Last seen today at 7:06am. Having sent three text messages in the intervening five hours, all of which had gone unanswered, my heart rate increased. As someone whose baseline anxiety is already high enough that my watch frequently prompts me to take a ‘breathing break’, I didn’t need the added stress.
One of my superpowers is that I can always identify the worst-case scenario and every potential horror in any situation. Several clinicians over the years have invited me to have a more Tinkerbell approach to life. “Think happy thoughts,” or “focus on the positive,” they say. But my brain just doesn’t work like that.
My husband uses his phone for work, it’s rarely out of his hand. I’ve often sent a text only to get an automatic reply, via his watch, to tell me he’s in a meeting and will get back to me, along with some kind regards. But not on this day.
He had left the house early to use the gym in work. Another person might have reasoned that perhaps his phone died from listening to music while jogging. My brain decided he was slouched over a treadmill or had been crushed by a dumb-bell — if he had even made it as far as the gym.
If I’d had the capacity to stay calm, I might have summoned the wherewithal to log in to the Find My Friends app, which gives a real-time location update on the person you’re tracking. At least that way I would have known where his phone was, even if he was dead alongside it.
I didn’t stay calm. I rang his boss to check when she had last spoken to him. She told me 9am. The fear that he had collapsed under the exertion of a tough workout left me. However, she hadn’t heard from him since and it was now noon. I could hear her worry. My husband is as reliable an employee as he is a spouse. The hunt was on.
I’ll spare you the melodrama of my sprint into the office where he works, the tears as I knocked on the male toilet cubicles, and the downright hysteria I caused. The Mayo Man turned out to be in a scheduled meeting, which was on his calendar if any of us had looked — but the film-noir plot had taken us captive instead.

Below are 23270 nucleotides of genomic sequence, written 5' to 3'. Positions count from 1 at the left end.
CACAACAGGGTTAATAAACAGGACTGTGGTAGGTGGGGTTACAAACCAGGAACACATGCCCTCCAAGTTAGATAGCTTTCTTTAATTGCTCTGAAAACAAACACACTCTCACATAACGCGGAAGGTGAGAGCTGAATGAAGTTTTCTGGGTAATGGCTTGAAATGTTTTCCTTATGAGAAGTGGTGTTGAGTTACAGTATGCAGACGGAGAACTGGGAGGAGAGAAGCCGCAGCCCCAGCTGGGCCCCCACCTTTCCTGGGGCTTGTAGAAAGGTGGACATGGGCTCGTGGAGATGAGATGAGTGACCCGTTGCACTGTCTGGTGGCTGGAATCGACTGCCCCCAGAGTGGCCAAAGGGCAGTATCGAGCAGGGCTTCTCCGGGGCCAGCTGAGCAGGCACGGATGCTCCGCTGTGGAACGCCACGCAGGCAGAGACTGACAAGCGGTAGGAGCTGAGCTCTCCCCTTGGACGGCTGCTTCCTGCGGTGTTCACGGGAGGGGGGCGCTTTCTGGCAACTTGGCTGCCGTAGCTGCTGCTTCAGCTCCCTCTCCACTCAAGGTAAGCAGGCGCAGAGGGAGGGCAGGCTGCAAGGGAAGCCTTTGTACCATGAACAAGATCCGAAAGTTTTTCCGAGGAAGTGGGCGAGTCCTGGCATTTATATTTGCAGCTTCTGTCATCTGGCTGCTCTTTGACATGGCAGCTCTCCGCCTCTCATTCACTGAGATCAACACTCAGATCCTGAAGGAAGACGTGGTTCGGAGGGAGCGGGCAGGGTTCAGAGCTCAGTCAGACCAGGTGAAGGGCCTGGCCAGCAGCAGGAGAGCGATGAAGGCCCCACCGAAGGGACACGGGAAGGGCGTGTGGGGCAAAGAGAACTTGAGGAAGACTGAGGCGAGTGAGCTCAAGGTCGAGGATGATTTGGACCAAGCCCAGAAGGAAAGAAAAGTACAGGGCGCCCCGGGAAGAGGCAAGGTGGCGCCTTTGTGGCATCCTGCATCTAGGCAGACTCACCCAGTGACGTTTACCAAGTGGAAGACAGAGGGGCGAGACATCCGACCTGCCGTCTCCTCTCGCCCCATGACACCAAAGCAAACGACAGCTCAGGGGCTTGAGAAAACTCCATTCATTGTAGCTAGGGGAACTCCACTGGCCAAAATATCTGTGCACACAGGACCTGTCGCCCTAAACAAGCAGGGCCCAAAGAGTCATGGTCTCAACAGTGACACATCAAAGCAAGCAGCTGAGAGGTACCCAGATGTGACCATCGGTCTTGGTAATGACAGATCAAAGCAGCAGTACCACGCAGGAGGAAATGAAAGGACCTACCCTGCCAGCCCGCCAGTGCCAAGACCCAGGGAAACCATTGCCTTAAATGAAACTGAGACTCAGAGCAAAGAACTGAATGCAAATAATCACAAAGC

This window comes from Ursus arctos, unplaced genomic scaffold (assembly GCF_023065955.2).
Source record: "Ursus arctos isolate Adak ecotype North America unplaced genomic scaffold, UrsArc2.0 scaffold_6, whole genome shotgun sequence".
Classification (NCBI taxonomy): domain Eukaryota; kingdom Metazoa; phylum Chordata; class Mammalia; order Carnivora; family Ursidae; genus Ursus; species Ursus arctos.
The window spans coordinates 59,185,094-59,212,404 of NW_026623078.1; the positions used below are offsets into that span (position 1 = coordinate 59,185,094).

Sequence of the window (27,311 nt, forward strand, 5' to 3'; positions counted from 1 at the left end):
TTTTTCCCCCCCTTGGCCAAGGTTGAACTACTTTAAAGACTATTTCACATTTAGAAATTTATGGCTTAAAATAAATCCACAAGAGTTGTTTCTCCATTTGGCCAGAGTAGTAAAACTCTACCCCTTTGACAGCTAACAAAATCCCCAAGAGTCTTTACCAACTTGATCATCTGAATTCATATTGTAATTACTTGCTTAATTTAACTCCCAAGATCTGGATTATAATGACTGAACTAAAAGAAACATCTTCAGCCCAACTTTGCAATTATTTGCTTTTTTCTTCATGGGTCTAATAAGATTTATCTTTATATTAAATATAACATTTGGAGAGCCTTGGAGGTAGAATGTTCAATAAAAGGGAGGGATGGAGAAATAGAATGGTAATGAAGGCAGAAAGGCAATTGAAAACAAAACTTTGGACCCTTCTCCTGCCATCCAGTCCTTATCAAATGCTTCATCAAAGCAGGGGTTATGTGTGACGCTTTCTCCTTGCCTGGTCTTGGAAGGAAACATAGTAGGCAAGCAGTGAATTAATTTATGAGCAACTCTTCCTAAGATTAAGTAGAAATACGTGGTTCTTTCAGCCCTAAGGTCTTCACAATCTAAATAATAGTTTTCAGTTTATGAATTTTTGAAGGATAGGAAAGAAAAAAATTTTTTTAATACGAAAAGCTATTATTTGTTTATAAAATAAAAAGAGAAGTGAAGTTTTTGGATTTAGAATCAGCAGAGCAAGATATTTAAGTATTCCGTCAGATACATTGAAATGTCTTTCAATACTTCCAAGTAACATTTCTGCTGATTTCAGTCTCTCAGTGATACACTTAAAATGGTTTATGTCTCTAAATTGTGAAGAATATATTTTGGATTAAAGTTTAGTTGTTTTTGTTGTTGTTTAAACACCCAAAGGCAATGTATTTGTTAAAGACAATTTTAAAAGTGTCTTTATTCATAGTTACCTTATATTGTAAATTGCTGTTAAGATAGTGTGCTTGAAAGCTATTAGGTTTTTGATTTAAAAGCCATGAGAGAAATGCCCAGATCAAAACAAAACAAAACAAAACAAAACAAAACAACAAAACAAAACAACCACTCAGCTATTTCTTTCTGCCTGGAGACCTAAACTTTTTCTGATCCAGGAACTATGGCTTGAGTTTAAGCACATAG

My particular brand of generalised anxiety makes me predisposed to understand and support the nervous parents who were written about in a recent article I read. The piece asked readers whether it is OK to track your children. There has been a proliferation of new child-tracking methods in the past few years, with more than 100 different devices or apps available, and an equal number of opinions on the topic. Is it a responsible and protective measure or some kind of Orwellian limit to your child’s freedom and privacy?
One app, Life360, has been the centre of most debates. It allows parents to track and be notified when their child reaches each set destination. Some parents argue that it removes the need for pestering or nagging their child to answer the phone. Many insist that their kids prefer to be tracked than having to update their folks via text every hour.
The instinct to protect your children, and to be reassured that they are safe, is a primal parental urge, but it can slip into dangerous territory when geo tracking turns into geofencing — where a parent will be alerted that their child’s phone has entered or exited a certain area.
In my case, you could argue that tracking my husband — which I can do via our car, our doorbell, our house alarm or our phones and watches — is a sign of distrust. Perhaps it’s even an indication that I’m mere metres away from turning into Kathy Bates’s character in Misery. The Mayo Man and I don’t see it like that. Most of the time, when I have a general sense of where he is, I have no impulse to ask. In times when I can’t get through to him, or if he’s not where he said he would be, it’s reassuring to be able to check rather than cause chaos with his colleagues because, in a panic, I have lost access to logic and reason.
If tracking is replacing communication, or is clandestine or invasive, that’s a very different story. The same goes for parenting. If you want reassurance that your child is safe and alive, and they’re happy with it, fine. But if you’re using it to control and police their teenage years, which are about boundary-pushing and figuring out how to navigate the world, there’s a big chance you’re the one who’ll be caught in the long run.